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Coronavirus In Ohio: Food Pantries Convert To Drive-Thrus As Demand Jumps

Demand at the Nelsonville food pantry increased after the government shutdown, during which SNAP payments were altered for funding reasons.
Nick Evans
/
WOSU
Demand at the Nelsonville food pantry increased after the government shutdown, during which SNAP payments were altered for funding reasons.

Ohio food pantries are converting operations into drive-thru facilities to make it easier to help families in need while preventing the spread of the coronavirus. 

At St. Stephens Community House on the North Side, CEO Marilyn Mehaffie says the demand for food is skyrocketing. 

“We’ve served 304 households in last three days," says Mehaffie.  "That’s very unusual. Like I said, that’s up more than 50%."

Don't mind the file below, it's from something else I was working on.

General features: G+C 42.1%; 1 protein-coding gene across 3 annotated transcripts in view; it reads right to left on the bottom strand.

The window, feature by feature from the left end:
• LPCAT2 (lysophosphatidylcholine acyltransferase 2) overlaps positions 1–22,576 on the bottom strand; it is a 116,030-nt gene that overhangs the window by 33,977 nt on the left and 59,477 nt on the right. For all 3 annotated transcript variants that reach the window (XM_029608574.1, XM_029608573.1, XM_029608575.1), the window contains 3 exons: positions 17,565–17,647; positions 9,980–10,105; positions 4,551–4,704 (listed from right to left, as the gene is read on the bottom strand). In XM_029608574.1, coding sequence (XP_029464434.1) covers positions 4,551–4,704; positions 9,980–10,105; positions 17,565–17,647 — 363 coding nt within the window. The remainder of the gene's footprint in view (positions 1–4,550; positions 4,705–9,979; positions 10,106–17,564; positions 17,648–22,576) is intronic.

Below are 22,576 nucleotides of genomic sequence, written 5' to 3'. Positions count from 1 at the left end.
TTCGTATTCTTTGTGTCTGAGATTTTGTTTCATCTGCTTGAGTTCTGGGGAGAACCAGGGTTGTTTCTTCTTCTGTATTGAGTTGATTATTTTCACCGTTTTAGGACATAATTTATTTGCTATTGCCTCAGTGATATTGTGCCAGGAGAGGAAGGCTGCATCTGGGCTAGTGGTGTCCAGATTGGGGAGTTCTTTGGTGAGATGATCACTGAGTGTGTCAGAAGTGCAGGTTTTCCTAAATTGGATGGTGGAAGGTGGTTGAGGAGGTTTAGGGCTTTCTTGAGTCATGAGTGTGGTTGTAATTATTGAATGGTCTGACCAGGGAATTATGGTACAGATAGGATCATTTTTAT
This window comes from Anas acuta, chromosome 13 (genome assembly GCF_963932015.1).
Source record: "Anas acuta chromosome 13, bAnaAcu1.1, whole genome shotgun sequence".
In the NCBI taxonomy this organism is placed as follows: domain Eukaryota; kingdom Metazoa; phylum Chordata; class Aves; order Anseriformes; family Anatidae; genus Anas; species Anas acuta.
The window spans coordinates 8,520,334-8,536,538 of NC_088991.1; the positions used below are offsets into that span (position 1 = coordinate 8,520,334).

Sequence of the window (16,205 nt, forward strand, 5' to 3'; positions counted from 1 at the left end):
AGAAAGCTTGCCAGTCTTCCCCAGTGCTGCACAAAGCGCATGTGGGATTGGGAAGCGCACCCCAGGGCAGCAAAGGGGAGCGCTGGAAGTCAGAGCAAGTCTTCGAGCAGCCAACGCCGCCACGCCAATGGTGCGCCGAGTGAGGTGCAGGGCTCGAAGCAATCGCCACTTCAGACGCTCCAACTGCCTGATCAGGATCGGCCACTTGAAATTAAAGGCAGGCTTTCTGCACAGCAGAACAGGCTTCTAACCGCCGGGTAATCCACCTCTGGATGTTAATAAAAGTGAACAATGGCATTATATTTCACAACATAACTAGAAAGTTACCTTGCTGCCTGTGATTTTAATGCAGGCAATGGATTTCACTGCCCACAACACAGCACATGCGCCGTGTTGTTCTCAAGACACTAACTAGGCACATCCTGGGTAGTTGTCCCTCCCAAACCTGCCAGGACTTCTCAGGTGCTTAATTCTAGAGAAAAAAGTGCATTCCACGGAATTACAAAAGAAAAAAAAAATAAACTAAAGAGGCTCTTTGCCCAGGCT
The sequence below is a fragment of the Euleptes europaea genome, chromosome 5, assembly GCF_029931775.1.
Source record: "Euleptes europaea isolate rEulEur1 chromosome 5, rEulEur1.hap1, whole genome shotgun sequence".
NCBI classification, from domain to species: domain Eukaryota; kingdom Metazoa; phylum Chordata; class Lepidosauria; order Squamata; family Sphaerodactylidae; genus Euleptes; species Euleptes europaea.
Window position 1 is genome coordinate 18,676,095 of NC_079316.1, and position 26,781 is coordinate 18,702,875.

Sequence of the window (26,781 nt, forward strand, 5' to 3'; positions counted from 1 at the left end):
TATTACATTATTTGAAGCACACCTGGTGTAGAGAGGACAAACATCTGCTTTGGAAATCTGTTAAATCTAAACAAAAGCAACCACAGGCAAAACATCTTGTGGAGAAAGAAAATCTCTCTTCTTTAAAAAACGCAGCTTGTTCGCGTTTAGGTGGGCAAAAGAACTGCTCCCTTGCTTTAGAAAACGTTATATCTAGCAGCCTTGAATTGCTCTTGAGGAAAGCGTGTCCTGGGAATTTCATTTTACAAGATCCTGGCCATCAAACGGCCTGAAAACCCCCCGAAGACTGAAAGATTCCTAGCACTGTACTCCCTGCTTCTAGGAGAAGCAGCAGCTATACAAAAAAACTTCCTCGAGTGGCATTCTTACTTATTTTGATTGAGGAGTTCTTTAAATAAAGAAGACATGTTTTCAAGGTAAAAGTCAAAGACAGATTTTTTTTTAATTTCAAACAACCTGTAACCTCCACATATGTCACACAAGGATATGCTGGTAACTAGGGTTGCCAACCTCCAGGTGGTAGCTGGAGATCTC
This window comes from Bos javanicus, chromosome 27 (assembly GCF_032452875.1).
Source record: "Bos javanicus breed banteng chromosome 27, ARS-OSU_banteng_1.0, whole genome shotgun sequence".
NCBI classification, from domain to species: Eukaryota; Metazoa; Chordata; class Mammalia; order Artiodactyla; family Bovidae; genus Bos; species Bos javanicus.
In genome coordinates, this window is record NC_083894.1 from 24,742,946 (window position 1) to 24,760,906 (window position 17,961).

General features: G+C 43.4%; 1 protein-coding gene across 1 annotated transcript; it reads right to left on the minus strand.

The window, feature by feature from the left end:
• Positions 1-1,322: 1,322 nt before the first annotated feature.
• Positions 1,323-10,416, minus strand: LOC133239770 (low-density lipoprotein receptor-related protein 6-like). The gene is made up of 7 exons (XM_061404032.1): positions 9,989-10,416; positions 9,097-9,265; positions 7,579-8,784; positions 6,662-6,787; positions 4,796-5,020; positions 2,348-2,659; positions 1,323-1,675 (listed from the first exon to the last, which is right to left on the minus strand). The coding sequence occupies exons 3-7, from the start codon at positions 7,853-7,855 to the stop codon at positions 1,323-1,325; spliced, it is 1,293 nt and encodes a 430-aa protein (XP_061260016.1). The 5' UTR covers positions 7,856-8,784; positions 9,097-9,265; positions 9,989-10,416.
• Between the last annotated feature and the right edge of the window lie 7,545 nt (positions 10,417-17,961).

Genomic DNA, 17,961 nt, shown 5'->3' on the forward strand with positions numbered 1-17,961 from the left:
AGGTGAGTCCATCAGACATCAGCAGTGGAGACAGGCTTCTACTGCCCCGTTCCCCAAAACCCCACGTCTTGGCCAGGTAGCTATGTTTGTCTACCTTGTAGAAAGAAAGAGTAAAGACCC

But like many organizations, the pantry has had to change the way they conduct business amid Ohio's "stay at home" order and social distancing guidelines.

Mehaffie, staff and volunteers are handing out bags with a week’s worth of groceries as people drive up or walk up to the food pantry location at 1500 E. 17th Avenue. 

“That means people don’t have to get out of their cars to register,” Mehaffie says. “They just drive up where the signs are. They stop at the curb. We register them via tablet, then dependent on their family size, we bring them a box of food.”

Most boxes include non-perishables like pasta, canned vegetables, and fruit. If in stock, a protein like peanut butter or meat may also be included.

Mehaffie says the pantry is also trying to work safely for its workers as well.

“If you can imagine, we’re very short-staffed," Mehaffie says. "And we’re very dependent on volunteers but we also want to limit our volunteers, so we can minimize the risk of our staff and our volunteers catching any kind of infectious disease.”

The pantry is open every weekday, and Mehaffie assures that everyone will be served.